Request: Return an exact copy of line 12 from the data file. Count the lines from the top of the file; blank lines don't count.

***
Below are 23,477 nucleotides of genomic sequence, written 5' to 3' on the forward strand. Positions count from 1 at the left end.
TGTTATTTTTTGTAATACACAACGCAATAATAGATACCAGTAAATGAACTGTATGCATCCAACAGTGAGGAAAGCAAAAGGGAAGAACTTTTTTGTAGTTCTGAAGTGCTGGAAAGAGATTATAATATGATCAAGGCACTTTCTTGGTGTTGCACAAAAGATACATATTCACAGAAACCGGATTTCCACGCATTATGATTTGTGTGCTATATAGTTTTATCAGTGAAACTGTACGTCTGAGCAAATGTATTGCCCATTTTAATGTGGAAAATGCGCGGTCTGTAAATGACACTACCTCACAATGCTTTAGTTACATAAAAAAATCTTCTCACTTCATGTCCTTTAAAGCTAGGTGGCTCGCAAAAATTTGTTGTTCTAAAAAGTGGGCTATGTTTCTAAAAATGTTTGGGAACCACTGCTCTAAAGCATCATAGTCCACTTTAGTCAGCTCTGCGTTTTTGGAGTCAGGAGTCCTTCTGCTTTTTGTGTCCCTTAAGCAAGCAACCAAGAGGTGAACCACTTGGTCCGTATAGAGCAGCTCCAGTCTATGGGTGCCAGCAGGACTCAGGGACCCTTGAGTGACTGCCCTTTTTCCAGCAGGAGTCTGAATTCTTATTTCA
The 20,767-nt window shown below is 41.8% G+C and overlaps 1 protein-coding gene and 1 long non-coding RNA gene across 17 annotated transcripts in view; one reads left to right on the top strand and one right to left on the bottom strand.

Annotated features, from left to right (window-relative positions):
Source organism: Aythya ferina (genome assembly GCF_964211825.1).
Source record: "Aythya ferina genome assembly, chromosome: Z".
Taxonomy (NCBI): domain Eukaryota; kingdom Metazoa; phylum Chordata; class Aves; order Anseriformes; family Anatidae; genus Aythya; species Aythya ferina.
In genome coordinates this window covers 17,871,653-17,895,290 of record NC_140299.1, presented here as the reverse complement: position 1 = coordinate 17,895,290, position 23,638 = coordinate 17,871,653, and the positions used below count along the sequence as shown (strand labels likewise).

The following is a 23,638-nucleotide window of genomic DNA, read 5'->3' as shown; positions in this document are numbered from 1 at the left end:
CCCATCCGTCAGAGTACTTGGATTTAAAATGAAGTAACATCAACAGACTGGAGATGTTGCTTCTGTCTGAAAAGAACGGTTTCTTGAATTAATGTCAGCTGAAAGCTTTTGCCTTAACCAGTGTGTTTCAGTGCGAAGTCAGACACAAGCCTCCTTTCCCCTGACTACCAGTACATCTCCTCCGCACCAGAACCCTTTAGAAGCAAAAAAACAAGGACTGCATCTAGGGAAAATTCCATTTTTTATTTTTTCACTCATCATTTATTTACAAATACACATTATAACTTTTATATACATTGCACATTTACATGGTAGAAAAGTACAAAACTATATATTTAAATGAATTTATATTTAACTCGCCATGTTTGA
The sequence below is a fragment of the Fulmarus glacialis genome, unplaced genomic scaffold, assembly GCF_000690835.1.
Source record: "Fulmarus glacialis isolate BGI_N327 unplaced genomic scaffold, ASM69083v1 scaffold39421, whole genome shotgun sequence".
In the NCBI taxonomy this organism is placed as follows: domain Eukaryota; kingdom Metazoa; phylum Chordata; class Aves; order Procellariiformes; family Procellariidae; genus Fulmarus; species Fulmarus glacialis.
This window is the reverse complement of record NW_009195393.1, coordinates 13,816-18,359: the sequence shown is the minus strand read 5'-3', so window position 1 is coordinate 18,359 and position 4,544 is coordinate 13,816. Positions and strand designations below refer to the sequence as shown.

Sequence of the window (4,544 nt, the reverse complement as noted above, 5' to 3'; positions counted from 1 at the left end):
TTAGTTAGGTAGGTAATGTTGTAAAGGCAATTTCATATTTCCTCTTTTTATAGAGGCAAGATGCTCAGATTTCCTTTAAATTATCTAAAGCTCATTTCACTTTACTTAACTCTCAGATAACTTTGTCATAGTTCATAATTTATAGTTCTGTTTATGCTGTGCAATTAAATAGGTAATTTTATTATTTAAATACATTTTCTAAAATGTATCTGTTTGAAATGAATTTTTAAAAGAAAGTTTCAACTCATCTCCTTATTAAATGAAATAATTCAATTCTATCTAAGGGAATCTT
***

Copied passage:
Source record: "Fulmarus glacialis isolate BGI_N327 unplaced genomic scaffold, ASM69083v1 scaffold39421, whole genome shotgun sequence".